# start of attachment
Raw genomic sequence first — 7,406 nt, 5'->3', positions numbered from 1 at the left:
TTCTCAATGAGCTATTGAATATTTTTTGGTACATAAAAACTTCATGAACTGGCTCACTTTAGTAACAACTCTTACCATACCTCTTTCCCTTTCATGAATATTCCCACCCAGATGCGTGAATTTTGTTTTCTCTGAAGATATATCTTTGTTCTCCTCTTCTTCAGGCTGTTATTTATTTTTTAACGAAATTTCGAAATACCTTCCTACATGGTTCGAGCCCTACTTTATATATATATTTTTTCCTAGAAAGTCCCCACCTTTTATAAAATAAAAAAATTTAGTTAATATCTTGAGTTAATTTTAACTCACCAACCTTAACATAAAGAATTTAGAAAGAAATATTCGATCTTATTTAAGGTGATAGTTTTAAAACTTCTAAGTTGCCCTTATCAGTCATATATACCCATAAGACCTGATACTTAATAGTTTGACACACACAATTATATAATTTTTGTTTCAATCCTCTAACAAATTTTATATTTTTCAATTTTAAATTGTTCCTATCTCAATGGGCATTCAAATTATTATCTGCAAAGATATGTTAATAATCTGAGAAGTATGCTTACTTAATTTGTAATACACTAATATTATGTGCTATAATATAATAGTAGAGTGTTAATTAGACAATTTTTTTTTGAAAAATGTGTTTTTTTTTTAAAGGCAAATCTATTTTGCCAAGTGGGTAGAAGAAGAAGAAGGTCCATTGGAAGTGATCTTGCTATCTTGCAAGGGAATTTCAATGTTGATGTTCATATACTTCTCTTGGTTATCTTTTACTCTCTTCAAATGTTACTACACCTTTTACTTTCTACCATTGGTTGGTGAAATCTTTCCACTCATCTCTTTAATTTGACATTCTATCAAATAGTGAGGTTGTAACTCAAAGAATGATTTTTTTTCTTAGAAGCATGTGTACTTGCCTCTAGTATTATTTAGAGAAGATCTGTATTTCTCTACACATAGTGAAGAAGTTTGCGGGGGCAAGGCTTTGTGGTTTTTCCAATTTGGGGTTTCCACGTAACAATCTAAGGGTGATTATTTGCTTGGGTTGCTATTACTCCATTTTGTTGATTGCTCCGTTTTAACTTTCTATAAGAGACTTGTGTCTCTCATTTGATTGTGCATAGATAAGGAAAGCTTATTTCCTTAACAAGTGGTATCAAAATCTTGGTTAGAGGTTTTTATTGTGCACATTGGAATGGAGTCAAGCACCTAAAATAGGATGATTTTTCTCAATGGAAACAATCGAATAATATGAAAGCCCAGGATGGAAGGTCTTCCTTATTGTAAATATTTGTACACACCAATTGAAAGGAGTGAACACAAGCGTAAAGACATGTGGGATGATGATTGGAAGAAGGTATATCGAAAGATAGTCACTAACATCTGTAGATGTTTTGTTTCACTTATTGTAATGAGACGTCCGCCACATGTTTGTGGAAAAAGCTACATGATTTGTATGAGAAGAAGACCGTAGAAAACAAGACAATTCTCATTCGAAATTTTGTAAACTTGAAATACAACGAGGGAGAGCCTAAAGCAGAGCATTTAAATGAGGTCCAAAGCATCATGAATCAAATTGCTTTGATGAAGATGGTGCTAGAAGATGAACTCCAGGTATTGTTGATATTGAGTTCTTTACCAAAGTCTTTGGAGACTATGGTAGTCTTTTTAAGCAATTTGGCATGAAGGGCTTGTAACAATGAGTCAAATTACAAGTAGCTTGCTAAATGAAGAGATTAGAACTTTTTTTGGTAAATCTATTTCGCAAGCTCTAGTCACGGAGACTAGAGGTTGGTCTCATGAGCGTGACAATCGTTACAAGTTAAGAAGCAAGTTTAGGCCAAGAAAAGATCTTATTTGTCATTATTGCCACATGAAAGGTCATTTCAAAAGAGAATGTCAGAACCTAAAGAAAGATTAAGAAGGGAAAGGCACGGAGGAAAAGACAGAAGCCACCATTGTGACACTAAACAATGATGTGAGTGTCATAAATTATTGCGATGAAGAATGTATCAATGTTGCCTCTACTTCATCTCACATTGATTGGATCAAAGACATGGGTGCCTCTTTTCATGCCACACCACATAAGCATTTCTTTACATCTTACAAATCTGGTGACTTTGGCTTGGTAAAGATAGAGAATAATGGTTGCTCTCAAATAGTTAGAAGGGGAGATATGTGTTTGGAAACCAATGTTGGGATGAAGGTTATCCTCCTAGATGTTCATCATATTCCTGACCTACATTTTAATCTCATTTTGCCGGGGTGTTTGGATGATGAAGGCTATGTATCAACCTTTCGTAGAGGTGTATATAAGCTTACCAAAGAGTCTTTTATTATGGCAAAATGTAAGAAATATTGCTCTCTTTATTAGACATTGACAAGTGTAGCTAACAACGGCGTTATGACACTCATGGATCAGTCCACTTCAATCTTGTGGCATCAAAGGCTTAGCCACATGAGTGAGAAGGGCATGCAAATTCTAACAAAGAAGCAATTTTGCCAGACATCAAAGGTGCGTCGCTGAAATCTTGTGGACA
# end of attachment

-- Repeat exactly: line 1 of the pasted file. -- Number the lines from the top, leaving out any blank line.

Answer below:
Raw genomic sequence first — 7,406 nt, 5'->3', positions numbered from 1 at the left: